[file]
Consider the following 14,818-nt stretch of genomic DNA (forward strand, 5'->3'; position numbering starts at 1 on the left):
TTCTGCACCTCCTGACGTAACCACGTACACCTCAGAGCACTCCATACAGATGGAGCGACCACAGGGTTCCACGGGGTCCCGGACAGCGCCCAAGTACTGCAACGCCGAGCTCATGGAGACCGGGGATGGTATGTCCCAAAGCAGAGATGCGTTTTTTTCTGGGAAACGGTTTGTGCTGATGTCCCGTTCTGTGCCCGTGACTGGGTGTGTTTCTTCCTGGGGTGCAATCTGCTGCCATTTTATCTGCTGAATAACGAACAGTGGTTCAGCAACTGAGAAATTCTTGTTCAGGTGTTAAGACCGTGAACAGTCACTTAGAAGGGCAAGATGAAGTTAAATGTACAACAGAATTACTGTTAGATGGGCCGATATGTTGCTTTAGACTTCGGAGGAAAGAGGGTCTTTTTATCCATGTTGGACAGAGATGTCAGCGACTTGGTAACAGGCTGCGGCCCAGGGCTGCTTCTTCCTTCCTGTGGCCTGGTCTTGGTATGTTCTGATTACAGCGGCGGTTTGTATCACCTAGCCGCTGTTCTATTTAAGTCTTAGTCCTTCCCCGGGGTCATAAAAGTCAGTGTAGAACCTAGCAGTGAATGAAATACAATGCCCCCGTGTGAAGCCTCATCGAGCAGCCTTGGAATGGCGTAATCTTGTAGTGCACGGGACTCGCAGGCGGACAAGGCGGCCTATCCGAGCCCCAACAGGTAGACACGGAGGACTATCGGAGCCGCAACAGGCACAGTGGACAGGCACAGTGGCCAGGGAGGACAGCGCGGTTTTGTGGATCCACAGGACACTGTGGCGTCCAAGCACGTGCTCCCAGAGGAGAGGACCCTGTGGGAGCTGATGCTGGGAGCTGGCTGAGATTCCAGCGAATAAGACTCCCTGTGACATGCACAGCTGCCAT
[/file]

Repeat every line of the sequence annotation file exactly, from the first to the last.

Consider the following 14,818-nt stretch of genomic DNA (forward strand, 5'->3'; position numbering starts at 1 on the left):
TTCTGCACCTCCTGACGTAACCACGTACACCTCAGAGCACTCCATACAGATGGAGCGACCACAGGGTTCCACGGGGTCCCGGACAGCGCCCAAGTACTGCAACGCCGAGCTCATGGAGACCGGGGATGGTATGTCCCAAAGCAGAGATGCGTTTTTTTCTGGGAAACGGTTTGTGCTGATGTCCCGTTCTGTGCCCGTGACTGGGTGTGTTTCTTCCTGGGGTGCAATCTGCTGCCATTTTATCTGCTGAATAACGAACAGTGGTTCAGCAACTGAGAAATTCTTGTTCAGGTGTTAAGACCGTGAACAGTCACTTAGAAGGGCAAGATGAAGTTAAATGTACAACAGAATTACTGTTAGATGGGCCGATATGTTGCTTTAGACTTCGGAGGAAAGAGGGTCTTTTTATCCATGTTGGACAGAGATGTCAGCGACTTGGTAACAGGCTGCGGCCCAGGGCTGCTTCTTCCTTCCTGTGGCCTGGTCTTGGTATGTTCTGATTACAGCGGCGGTTTGTATCACCTAGCCGCTGTTCTATTTAAGTCTTAGTCCTTCCCCGGGGTCATAAAAGTCAGTGTAGAACCTAGCAGTGAATGAAATACAATGCCCCCGTGTGAAGCCTCATCGAGCAGCCTTGGAATGGCGTAATCTTGTAGTGCACGGGACTCGCAGGCGGACAAGGCGGCCTATCCGAGCCCCAACAGGTAGACACGGAGGACTATCGGAGCCGCAACAGGCACAGTGGACAGGCACAGTGGCCAGGGAGGACAGCGCGGTTTTGTGGATCCACAGGACACTGTGGCGTCCAAGCACGTGCTCCCAGAGGAGAGGACCCTGTGGGAGCTGATGCTGGGAGCTGGCTGAGATTCCAGCGAATAAGACTCCCTGTGACATGCACAGCTGCCAT